For awards under section 7623(a), the proposed regulations provided that the Whistleblower Office will send a preliminary award recommendation letter to the whistleblower. Sending this letter marks the beginning of the whistleblower administrative proceeding. The whistleblower will then have 30 days within which to provide comments to the Whistleblower Office. This approach is intended to provide whistleblowers under section 7623(a) with an opportunity to participate in the award process, both to add transparency to the proceeding and to assist the Whistleblower Office in considering all potentially relevant information in paying awards under section 7623(a), even though those awards are not subject to Tax Court review. The proposed regulations did not, however, provide preliminary notice and comment procedures for rejections or denials of claims for award that are treated, for administrative purposes, as claims made under section 7623(a), given the large administrative burden associated with such procedures.

In cases in which the Whistleblower Office determines and pays an award under section 7623(b), the proposed regulations provided that a whistleblower administrative proceeding also begins when the Whistleblower Office sends out the preliminary award recommendation letter. After this letter is sent to the whistleblower, the whistleblower (and the whistleblower’s representative, if any) may participate in the administrative proceeding under section 7623(b), which will ultimately culminate in an award determination letter issued by the Whistleblower Office. Finally, the proposed regulations provided that prior to denying or rejecting a claim under section 7623(b), the Whistleblower Office will send a preliminary denial letter to the whistleblower, beginning the administrative proceeding and after which the whistleblower has 30 days to provide comments to the Whistleblower Office. Again, this approach is intended to foster a transparent and accurate review process.

The final regulations in large part adopt the proposed regulations. The comments received and any changes to the proposed rules for § 301.7623–3 are discussed in the sections that follow.

Beginning of Whistleblower Administrative Proceedings

Under the proposed regulations, in cases in which the Whistleblower Office recommends payment of an award under section 7623(a) or determines and pays an award under section 7623(b), the Whistleblower Office will first send a preliminary award recommendation letter to the whistleblower. In these cases, the whistleblower administrative proceeding begins when this letter is sent. In cases in which the Whistleblower Office rejects or denies a claim for award under section 7623(b), the Whistleblower Office will first send a preliminary denial letter to the whistleblower. In these cases, the whistleblower administrative proceeding begins when this letter is sent. In cases in which the Whistleblower Office rejects or denies a claim for award under section 7623(a), there will not be a separate administrative proceeding. (For further information, see Rejections and Denials, later in this preamble.) The final regulations largely adopt the proposed regulations. The comments received and the changes made are discussed in further detail in this section.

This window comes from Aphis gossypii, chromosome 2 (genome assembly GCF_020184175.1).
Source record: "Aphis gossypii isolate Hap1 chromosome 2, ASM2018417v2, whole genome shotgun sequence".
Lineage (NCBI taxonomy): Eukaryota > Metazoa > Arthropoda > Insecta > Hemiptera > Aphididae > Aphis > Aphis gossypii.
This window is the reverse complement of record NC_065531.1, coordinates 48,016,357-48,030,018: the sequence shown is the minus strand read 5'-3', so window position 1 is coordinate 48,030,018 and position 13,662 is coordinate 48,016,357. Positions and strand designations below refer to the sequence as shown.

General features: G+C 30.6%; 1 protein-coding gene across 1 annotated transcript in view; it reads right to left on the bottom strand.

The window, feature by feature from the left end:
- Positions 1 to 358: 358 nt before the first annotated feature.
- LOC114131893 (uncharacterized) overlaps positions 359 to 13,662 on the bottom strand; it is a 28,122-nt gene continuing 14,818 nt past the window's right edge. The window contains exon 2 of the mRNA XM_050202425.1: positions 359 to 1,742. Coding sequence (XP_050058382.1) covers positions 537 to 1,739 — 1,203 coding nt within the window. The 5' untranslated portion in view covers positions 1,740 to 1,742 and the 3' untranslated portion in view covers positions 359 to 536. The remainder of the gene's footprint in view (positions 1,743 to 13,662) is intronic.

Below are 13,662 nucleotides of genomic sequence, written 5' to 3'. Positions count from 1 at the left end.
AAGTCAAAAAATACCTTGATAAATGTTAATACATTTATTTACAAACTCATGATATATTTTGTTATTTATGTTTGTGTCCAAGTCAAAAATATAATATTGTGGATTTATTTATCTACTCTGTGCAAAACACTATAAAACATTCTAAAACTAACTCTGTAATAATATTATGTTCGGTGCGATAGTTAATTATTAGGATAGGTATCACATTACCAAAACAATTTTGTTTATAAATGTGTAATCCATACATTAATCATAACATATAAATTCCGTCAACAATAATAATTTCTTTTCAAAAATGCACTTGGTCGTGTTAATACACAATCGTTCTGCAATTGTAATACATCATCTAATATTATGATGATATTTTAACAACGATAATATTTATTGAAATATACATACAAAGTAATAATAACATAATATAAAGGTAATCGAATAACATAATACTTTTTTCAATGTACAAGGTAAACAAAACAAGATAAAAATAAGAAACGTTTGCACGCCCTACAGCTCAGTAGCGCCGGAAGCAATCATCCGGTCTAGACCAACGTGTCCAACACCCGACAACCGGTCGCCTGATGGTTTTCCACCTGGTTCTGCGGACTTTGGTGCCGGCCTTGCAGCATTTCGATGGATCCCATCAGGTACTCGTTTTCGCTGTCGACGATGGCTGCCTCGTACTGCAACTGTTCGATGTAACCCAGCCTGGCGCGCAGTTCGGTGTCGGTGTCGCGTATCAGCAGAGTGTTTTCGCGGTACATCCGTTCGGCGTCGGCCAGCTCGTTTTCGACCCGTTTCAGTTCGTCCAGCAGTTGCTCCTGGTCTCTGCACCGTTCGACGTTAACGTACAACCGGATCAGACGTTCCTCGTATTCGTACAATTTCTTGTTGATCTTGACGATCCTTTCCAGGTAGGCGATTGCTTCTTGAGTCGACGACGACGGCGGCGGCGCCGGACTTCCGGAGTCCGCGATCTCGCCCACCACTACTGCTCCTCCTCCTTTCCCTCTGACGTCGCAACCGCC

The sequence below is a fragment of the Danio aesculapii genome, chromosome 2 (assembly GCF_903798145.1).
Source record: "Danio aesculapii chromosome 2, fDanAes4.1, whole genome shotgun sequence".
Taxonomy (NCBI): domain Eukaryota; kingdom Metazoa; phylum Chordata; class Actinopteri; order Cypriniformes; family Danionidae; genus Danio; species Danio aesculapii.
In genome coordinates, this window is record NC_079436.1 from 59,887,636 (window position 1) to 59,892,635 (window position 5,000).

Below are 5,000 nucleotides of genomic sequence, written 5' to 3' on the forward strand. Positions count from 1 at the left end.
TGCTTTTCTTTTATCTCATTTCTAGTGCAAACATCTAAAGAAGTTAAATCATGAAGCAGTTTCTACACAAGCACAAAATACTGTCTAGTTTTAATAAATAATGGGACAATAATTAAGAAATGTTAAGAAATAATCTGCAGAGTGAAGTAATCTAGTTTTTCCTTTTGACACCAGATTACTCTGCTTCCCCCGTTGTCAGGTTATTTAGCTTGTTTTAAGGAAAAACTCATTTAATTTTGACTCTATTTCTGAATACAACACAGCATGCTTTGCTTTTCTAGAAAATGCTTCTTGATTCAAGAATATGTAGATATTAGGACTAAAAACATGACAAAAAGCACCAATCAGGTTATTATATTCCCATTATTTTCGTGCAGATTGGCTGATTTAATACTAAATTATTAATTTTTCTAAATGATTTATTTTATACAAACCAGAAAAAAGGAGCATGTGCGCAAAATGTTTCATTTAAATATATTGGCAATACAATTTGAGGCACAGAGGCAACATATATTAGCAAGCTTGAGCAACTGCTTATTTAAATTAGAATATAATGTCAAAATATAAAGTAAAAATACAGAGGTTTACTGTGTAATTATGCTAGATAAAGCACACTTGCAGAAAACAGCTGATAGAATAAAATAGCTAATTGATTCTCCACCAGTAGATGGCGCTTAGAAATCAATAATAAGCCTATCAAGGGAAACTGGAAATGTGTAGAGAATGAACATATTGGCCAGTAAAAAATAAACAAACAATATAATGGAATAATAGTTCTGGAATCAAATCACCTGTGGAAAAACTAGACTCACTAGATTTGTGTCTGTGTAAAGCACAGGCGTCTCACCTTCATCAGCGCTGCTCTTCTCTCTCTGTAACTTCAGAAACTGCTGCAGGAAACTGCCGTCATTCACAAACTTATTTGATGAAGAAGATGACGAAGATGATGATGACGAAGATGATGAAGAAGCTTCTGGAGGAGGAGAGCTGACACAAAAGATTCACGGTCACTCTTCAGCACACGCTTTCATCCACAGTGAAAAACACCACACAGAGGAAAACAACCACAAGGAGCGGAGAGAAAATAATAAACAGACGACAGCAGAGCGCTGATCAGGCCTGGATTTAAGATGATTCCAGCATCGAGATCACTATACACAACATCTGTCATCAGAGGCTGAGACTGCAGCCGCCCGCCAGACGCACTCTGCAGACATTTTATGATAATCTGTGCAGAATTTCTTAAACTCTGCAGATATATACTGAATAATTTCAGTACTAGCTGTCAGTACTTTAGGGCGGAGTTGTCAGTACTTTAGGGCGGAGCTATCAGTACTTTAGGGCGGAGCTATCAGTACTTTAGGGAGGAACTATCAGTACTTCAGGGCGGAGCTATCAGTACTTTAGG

Several commenters suggested that whistleblower administrative proceedings should begin earlier. The commenters offered different suggestions for how this could be accomplished, including beginning whistleblower administrative proceedings at the time that a claim is submitted on the Form 211 or when the Form 11369, “Confidential Evaluation Report on Claim for Award,” is transmitted to the Whistleblower Office by the Operating Division. One commenter suggested that the regulations should require the Whistleblower Office to notify the whistleblower and begin the administrative proceeding within 90 days of a taxpayer agreeing to pay any taxes, penalties, interest or additional amounts, and requesting that the whistleblower provide any information relevant to an award determination within 30 days. This commenter suggested that the IRS should then send another notification to the whistleblower within 90 days after the IRS had collected proceeds.

The proposed regulations provided for whistleblower administrative proceedings in an effort to respond to whistleblowers’ concerns regarding the IRS’s ability to communicate with whistleblowers. After considering the comments received, Treasury and the IRS determined that beginning the administrative proceeding before the preliminary award determination letter would not meaningfully increase a whistleblower’s ability to participate in and provide comments relating to the award determination. As discussed earlier in this preamble, the IRS will use several tools, including debriefings, section 6103(n) contracts, and section 6103(k)(6) disclosures to communicate with whistleblowers following the submission of a claim. The whistleblower award administrative proceedings discussed in this section of the preamble are intended to facilitate communication with whistleblowers before the IRS makes the award determination.

Deadlines for IRS Whistleblower Office Action